tvReview: 'Absolutely phenomenal' Xtra Factor presenter wins Strictly Come Dancing final
Arts and Entertainment
The Apprentice finalists Mark Wright and Bianca Miller
tvBut who should win The Apprentice?
News
The monkey made several attempts to revive his friend before he regained consciousness
video
Extras
indybest
News
Elton John and David Furnish will marry on 21 December 2014
peopleSinger posts pictures of nuptials throughout the day
Sport
Brendan Rodgers looks on from the touchline
SPORT
Life and Style
A still from the 1939 film version of Margaret Mitchell's 'Gone with the Wind'
life
Latest stories from i100
Have you tried new the Independent Digital Edition apps?
Independent Dating
and  

By clicking 'Search' you
are agreeing to our
Terms of Use.

ES Rentals

    iJobs Job Widget
    iJobs Fashion

    Recruitment Genius: National Account Manager / Key Account Sales

    £30000 - £35000 per annum: Recruitment Genius: An opportunity has arisen for a...

    Recruitment Genius: Operations Manager

    £30000 - £35000 per annum: Recruitment Genius: An exciting opportunity to join...

    Recruitment Genius: Recruitment Consultant

    £30000 - £35000 per annum: Recruitment Genius: We have an excellent role for a...

    Recruitment Genius: IT Support Analyst - Bristol

    Negotiable: Recruitment Genius: An IT Support Analyst is required to join the ...

    Day In a Page

    The week Hollywood got scared and had to grow up a bit

    The week Hollywood got scared and had to grow up a bit

    Sony suffered a chorus of disapproval after it withdrew 'The Interview', but it's not too late for it to take a stand, says Joan Smith
    From Widow Twankey to Mother Goose, how do the men who play panto dames get themselves ready for the performance of a lifetime?

    Panto dames: before and after

    From Widow Twankey to Mother Goose, how do the men who play panto dames get themselves ready for the performance of a lifetime?
    Thirties murder mystery novel is surprise runaway Christmas hit

    Thirties murder mystery novel is surprise runaway Christmas hit

    Booksellers say readers are turning away from dark modern thrillers and back to the golden age of crime writing
    Anne-Marie Huby: 'Charities deserve the best,' says founder of JustGiving

    Anne-Marie Huby: 'Charities deserve the best'

    Ten million of us have used the JustGiving website to donate to good causes. Its co-founder says that being dynamic is as important as being kind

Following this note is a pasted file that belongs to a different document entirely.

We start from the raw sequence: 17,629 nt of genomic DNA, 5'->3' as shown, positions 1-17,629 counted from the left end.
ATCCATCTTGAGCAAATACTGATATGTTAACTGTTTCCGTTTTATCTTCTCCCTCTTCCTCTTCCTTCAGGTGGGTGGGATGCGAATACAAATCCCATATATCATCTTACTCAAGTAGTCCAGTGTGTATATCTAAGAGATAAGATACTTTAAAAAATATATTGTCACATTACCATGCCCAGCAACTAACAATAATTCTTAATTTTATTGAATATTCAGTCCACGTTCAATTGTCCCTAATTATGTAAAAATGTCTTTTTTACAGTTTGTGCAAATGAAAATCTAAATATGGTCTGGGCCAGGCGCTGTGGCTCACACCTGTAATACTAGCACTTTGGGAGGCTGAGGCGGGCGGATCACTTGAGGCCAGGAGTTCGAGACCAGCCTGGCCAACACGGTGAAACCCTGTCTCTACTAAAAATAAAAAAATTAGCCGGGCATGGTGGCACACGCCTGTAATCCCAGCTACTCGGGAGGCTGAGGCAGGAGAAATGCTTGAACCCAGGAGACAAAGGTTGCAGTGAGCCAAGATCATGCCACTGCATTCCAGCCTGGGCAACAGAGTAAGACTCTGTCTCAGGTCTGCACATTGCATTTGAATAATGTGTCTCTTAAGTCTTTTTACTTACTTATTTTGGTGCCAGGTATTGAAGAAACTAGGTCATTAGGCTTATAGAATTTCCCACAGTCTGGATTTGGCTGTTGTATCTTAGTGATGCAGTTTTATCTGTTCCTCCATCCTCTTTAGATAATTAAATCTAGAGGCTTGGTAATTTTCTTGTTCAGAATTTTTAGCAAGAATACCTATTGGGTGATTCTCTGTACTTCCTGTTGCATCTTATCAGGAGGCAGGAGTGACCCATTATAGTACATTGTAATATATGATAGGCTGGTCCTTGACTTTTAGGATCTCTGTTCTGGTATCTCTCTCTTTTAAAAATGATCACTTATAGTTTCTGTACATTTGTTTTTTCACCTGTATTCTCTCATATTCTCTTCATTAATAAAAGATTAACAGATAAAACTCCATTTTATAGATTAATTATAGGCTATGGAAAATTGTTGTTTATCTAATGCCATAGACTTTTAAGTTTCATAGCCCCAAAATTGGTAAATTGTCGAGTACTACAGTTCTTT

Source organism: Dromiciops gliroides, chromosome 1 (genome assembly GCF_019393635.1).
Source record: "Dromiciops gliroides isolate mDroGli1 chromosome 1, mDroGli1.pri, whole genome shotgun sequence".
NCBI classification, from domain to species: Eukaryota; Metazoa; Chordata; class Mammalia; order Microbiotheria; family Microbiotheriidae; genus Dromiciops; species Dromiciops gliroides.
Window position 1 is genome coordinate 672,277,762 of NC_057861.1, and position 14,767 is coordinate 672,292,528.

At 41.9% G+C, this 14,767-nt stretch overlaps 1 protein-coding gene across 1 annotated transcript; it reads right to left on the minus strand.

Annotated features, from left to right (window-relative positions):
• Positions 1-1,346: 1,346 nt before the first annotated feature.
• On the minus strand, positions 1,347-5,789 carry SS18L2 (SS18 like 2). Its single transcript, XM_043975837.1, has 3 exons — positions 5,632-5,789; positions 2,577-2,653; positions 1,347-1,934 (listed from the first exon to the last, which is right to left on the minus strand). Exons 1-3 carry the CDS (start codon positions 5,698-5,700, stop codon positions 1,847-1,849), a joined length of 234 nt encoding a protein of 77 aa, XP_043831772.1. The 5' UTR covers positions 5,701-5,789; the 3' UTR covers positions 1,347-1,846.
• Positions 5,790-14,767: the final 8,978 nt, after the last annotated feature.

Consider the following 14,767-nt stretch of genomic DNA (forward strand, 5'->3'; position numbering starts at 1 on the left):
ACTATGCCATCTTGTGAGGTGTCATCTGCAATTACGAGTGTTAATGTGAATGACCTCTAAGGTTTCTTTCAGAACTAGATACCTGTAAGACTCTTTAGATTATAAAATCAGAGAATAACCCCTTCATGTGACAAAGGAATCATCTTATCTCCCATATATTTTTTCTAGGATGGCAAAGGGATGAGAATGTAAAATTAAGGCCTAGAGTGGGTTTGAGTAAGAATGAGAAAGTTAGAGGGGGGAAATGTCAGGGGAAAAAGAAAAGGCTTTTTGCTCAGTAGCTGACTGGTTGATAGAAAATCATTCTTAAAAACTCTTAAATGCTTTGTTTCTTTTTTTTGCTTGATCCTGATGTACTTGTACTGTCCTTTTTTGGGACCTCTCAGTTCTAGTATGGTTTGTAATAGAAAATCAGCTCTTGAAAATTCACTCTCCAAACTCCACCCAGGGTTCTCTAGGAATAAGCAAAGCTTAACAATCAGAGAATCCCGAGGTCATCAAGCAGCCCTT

The botanist who hunts for giant trees at Kew Gardens

    The man who hunts giants

    A Kew Gardens botanist has found 25 new large tree species - and he's sure there are more out there
    The 12 ways of Christmas: Spare a thought for those who will be working to keep others safe during the festive season

    The 12 ways of Christmas

    We speak to a dozen people who will be working to keep others safe, happy and healthy over the holidays
    Birdwatching men have a lot in common with their feathered friends, new study shows

    The male exhibits strange behaviour

    A new study shows that birdwatching men have a lot in common with their feathered friends...
    Diaries of Evelyn Waugh, Virginia Woolf and Noël Coward reveal how they coped with the December blues

    Famous diaries: Christmas week in history

    Noël Coward parties into the night, Alan Clark bemoans the cost of servants, Evelyn Waugh ponders his drinking…
    From noble to narky, the fall of the open letter

    From noble to narky, the fall of the open letter

    The great tradition of St Paul and Zola reached its nadir with a hungry worker's rant to Russell Brand, says DJ Taylor
    A Christmas ghost story by Alison Moore: A prodigal daughter has a breakthrough

    A Christmas ghost story by Alison Moore

    The story was published earlier this month in 'Poor Souls' Light: Seven Curious Tales'
    Marian Keyes: The author on her pre-approved Christmas, true love's parking implications and living in the moment

    Marian Keyes

    The author on her pre-approved Christmas, true love's parking implications and living in the moment
    Bill Granger recipes: Our chef creates an Italian-inspired fish feast for Christmas Eve

    Bill Granger's Christmas Eve fish feast

    Bill's Italian friends introduced him to the Roman Catholic custom of a lavish fish supper on Christmas Eve. Here, he gives the tradition his own spin…
    Liverpool vs Arsenal: Brendan Rodgers is fighting for his reputation

    Rodgers fights for his reputation

    Liverpool manager tries to stay on his feet despite waves of criticism
    Amir Khan: 'The Taliban can threaten me but I must speak out... innocent kids, killed over nothing. It’s sick in the mind'

    Amir Khan attacks the Taliban

    'They can threaten me but I must speak out... innocent kids, killed over nothing. It’s sick in the mind'
    Michael Calvin: Sepp Blatter is my man of the year in sport. Bring on 2015, quick

    Michael Calvin's Last Word

    Sepp Blatter is my man of the year in sport. Bring on 2015, quick